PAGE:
Related: Roblox Apeirophobia Walkthrough Levels 0-6


Image via Kaigan Games

What would you do if you stumbled upon someone’s cell phone, but they were nowhere to be found? In SIMULACRA, this is the premise. You have found a cell phone belonging to a missing person, and you must use the clues found therein to find out what happened to them. Analyze their photos, send texts to their friends, and retrace their steps in an effort to solve this mystery and, hopefully, live to tell the tale.

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4. Therapy with Dr. Albert Krueger

Therapy With Dr. Albert Krueger
Image via dino999z

In Therapy with Dr. Albert Krueger, you play as Taylor Lee, who has found themself attending a therapy session with the enigmatic (and possibly psychopathic) Dr. Albert Krueger. It’s a simple, but stylish, visual novel that has several moments that’ll leave you unnerved.

3. Doki Doki Literature Club

Doki Doki Literature Club
Image via Team Salvato

Doki Doki Literature Club is the very definition of a viral masterpiece. In fact, I would be willing to bet that you’ve at least heard about it in passing. If not, your best bet is to go in blind — do not read any more, lest you ruin one of the biggest and most disturbing gaming experiences for yourself.

In Doki Doki Literature Club, you play as an unnamed (presumably) male high school student who is begged by his childhood friend Sayori to join the literature club at their school. Reluctantly, he decides to join, and he encounters fellow members Yuri, Natsuki, and Monika. But, nothing is quite as it seems in the literature club, and soon enough the line between the player character and the player vanishes altogether.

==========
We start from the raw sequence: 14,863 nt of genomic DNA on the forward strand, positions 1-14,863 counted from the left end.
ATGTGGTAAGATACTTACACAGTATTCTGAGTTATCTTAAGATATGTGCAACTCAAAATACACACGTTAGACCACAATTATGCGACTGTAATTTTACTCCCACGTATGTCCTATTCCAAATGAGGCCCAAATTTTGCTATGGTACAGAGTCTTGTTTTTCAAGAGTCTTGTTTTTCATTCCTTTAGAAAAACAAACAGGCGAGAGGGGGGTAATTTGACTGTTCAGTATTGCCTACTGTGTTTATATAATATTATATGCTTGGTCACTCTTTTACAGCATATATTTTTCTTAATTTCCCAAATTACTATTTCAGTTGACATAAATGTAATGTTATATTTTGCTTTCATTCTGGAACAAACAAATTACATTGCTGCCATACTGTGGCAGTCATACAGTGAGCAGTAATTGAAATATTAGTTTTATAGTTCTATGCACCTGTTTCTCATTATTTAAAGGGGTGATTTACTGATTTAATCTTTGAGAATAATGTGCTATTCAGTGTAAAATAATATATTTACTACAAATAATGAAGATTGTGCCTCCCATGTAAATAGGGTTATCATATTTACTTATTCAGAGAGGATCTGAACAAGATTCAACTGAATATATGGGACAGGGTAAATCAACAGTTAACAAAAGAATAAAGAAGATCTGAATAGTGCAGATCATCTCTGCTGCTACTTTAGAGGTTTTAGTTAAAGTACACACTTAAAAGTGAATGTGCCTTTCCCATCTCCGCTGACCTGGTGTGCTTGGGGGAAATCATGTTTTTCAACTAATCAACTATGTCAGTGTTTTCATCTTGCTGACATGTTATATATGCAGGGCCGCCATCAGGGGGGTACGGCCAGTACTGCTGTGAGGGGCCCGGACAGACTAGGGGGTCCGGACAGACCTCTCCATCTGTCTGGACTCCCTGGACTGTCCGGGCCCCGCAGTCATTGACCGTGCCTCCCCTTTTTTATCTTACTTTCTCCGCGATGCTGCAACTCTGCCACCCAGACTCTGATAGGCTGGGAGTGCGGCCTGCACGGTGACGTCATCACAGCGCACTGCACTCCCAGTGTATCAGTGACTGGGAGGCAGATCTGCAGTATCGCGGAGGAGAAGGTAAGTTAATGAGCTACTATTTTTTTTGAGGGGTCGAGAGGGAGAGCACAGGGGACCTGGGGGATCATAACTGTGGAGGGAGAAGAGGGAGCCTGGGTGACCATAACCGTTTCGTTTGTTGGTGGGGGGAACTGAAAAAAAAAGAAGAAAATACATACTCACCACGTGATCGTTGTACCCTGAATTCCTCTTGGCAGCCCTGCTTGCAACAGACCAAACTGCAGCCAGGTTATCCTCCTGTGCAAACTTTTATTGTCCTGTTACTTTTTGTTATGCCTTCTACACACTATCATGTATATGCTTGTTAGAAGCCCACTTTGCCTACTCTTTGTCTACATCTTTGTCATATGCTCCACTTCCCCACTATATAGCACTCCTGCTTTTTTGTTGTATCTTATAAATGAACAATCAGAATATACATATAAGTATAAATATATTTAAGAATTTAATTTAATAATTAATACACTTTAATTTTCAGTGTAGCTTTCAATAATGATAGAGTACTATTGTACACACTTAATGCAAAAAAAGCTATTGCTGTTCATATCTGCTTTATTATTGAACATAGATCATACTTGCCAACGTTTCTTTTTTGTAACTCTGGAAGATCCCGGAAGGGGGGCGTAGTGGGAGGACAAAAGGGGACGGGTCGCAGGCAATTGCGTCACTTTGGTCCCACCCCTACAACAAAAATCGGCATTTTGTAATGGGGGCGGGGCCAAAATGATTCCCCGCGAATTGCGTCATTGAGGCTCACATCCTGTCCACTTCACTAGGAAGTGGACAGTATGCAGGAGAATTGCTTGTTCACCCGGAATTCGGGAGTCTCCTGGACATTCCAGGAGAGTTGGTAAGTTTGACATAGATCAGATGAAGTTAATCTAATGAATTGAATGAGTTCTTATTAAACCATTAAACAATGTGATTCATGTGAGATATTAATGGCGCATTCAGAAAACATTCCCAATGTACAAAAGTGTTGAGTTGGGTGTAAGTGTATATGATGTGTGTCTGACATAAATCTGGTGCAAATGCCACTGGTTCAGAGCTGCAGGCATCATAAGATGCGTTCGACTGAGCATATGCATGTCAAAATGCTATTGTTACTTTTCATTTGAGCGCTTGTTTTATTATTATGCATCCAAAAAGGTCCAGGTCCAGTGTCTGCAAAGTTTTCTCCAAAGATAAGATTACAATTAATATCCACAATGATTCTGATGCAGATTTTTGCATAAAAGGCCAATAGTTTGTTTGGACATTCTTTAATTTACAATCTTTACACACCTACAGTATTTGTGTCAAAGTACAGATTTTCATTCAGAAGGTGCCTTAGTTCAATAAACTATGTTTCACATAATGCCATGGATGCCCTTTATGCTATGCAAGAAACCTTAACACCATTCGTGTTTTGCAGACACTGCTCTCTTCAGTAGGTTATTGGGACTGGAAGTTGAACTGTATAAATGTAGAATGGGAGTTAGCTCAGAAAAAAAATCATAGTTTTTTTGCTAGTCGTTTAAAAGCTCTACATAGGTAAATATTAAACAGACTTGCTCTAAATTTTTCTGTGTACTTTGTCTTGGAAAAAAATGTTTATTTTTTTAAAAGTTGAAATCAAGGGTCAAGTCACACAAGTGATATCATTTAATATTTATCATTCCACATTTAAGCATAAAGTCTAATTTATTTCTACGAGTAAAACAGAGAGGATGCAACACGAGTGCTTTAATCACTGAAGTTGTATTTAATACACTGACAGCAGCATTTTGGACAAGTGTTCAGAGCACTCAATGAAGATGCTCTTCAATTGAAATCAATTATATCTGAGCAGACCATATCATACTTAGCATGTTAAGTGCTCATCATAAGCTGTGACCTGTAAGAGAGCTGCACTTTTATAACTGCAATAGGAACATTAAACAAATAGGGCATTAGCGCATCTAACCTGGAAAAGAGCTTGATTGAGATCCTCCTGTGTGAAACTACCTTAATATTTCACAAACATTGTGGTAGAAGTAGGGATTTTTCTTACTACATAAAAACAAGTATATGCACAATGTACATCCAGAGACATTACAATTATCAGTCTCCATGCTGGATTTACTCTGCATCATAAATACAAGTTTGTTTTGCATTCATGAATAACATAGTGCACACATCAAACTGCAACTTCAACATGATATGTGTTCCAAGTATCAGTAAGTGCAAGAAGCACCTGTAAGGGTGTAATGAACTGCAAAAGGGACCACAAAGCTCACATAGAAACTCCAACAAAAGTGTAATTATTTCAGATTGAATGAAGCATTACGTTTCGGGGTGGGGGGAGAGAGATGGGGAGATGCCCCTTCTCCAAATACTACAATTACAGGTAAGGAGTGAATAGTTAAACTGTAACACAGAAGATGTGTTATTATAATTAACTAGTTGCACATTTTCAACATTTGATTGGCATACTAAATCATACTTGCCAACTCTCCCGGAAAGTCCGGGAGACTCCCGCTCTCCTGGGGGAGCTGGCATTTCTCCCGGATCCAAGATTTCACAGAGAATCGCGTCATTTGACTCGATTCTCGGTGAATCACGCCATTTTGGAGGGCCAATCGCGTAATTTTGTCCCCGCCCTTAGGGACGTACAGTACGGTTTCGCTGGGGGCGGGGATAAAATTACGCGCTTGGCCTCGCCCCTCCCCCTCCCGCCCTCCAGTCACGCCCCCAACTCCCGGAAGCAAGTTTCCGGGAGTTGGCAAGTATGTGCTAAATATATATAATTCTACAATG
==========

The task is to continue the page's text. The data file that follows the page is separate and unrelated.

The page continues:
Related: Doki Doki Literature Club Plus Release Date and Details

2. Buddy Simulator 1984

Buddy Simulator 1984
Image via Not a Sailor Studios

It’s kind of amazing how a game can make you feel uneasy, yet still tug at your heartstrings. In Buddy Simulator 1984, it does just that — and more. In this somewhat short, yet wholly compelling story, you play as … yourself. In the beginning, the game presents itself as a simple MS-DOS game with an AI that seems almost sentient. In due time, the AI remodels the game into a text-based adventure, then into a top-down, black-and-white experience, then into a 2.5-D RPG, and finally into a first-person game akin to the Elder Scrolls: Arena. It is a haunting, yet beautiful love letter to the bygone eras of gaming.

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Image via OMOCAT

I don’t think I will ever play a game quite like OMORI again. It’s a simplistic, yet profound, top-down RPG akin to Undertale, though, where that game ends on a sad, yet hopeful note, OMORI makes you sit in the grief and sadness that comes with accepting responsibility for ones actions.

OMORI follows … well … to avoid spoilers, let’s just say it follows OMORI as they explore an enigmatic world known as Headspace in search of their missing friend, Basil. It manifests as a traditional, turn-based RPG, so you can imagine there will be plenty of grinding. You may be wondering how OMORI landed at the top of a list of indie horror games, and unfortunately, I can’t say much about that except … give it a shot. It is one of the most memorable games in recent memory for me, and that’s all I’ll say about that.


Related: How to Get All Endings in OMORI